119

International Conference on Instrumentation, Communication and Information Technology (ICICI) 2005 Proc., August 3 -5 , 2005, Bandung, Indonesia

and duration of the process. The output of virtual sensor is model of colour quality. Output system is color quality, which is obtained from the digital photo of color inspection of tea liquid and it was analyzed using the software. Data of output system were obtained from previous research (6). Comparison between the model of color quality and output system is shown in figure 3.

figure 2. Moreover, Tf contents of black tea are denoted by Z(t) in eq (8) – eq (13). Tf contents will be obtained when the model and system produced the same output or the error between them is acceptable. Using the virtual sensor algorithm, the model of Tf can be developed.

Fig. 3. Comparison between model and system of color quality

Validation of model and output system was done using statistical properties.

Fig. 5. Output of the process and model

Fig. 4. Error model and system of colour quality

Output system that obtained from the first experiment (with temperature 180C) yields the smallest Root Means Square Error (RMSE) which is equal to 0.00031. The validation of secondary measurement result and the system, which is the Tf content of the black tea for fermentation process at temperature 180C and thickness of wetness of tea 9 cm, is shown in Fig. 5. IV. CONCLUSION An alternative method to measure Tf using indirect measurement or secondary measurement has been proposed and presented in this paper. Secondary measurement was accomplished using integration of Neural Networks and Extended Kalman Filter. The results show that the proposed method could be applied to analysis Theaflavins contents in black tea. Based on Theaflavins contents, the quality of black tea, in particular colour quality of infusion, can be measured. 120

Furthermore, the proposed scheme was run using on-line system and output of this algorithm will be used to predict unmeasurable input. In the research, the model is assumed to be perfect and work properly. On initial running of the algorithm, there was an error between output model and output system because the model accepts less input than the system, i.e. unmeasurable input. Based on the error, Tf can be analyzed using recursive manner. The above procedure can be viewed as prediction of Tf as shown in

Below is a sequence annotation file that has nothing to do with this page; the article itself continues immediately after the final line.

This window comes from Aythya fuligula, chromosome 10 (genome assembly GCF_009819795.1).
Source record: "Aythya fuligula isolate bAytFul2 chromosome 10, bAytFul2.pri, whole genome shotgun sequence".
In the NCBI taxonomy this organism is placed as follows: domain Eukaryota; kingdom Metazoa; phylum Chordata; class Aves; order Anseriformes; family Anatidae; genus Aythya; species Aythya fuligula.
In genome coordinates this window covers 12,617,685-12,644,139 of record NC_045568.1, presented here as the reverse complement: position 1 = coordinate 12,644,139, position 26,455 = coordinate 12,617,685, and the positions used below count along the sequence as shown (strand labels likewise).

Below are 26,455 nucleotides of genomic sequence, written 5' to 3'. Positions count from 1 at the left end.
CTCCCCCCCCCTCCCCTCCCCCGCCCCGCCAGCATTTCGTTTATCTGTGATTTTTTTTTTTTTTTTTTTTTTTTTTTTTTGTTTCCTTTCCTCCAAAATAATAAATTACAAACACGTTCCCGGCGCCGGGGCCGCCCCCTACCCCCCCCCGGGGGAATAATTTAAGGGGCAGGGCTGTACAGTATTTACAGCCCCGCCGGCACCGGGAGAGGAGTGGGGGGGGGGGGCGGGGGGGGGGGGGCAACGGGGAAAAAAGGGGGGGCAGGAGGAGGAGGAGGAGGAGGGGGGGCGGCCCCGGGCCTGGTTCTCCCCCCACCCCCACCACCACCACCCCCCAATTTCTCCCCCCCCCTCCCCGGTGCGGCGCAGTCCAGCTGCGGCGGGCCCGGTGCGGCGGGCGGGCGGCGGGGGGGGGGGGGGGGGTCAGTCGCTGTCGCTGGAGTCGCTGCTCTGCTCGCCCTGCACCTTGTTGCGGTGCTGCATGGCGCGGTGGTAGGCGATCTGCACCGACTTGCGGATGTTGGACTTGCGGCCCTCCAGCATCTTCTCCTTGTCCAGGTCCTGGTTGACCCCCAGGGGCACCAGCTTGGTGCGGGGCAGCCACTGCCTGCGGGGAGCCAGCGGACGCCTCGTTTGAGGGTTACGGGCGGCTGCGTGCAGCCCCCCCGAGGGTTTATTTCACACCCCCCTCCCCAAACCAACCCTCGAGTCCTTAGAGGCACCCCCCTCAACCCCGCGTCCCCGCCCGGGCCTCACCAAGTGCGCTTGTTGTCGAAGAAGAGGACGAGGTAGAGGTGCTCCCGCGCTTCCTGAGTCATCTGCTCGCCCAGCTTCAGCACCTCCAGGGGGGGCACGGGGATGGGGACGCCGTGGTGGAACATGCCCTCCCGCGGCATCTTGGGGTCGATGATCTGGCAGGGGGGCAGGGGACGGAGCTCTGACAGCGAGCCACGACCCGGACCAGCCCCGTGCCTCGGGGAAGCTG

International Conference on Instrumentation, Communication and Information Technology (ICICI) 2005 Proc., August 3 -5 , 2005, Bandung, Indonesia

V. REFERENCES
Liang, Y, Lu, J, et al.,”Estimation of Black Tea Quality by Analysis of Chemical Composition and Color Difference of Tea Infusions”, Journal of Elsevier Food Chemistry, vol. 80 (2003), p.283-290 [2]. Su,Y.L, Leung,L.K, et al., “Stability of Tea Theaflavins and Catechins”, Journal of Elsevier Food Chemistry, vol. 83 (2003), p.189-195 [3]. Obanda,M,Owour,P.O,et al.,”Changes in Thearubugin fractions and Theaflavins Lvels due to Variations in Processing Conditions and Their Influence on Black Tea Liquor Brightness and Total Color”, Journal of Elsevier Food Chemistry, vol. 85 (2004), p.163-173 [4]. Temple, Van Boxtel, “Modelling of Fluidized-bed Drying of Black Tea”, Journal of Agricultural Engineering Research, vol 74 (1999), pp.203-212 [5]. Instruksi kerja Pengolahan Teh, PTP. Nusantara VIII Perkebunan Ciater, 1998 [6]. Muntini, M.S, Handojo, L, Nazaruddin,Y.Y, Joni, Santosa, R. ”Kadar Tearubigin dan Tanin pada Proses Fermentasi Teh Hitam”. Proceed. Seminar Nasional dan Pertemuan Patpi, Yogyakarta, 22-23 July 2003 [7]. Owuor, P.O. and Obanda, Martin, , “Comparative Responses in Plain Black Tea Quality Parameters of Different Tea Clones to Fermentation Temperature and Duration”, Journal of Elsevier Food Chemistry, vol. 72 (2001), p.319-327 [8]. Roberts E. H. and R.S. Smith, “Spectrophotometry Measurement of Theaflavins and Thearubigins in Black Tea Liquor”, in Assesments of Quality in Teas, 1961 [9]. Habtom, Ressom, “Dynamik System and Virtual Sensor Modeling Using Neural Network”, Fortschritt-Berichte VDI, Reihe 8, Nr.771, 1999 [10]. Werkhoven, J.,”Tea Processing”, Food and Agricultural Organization of the United Nations, Rome, 1974 [1].

121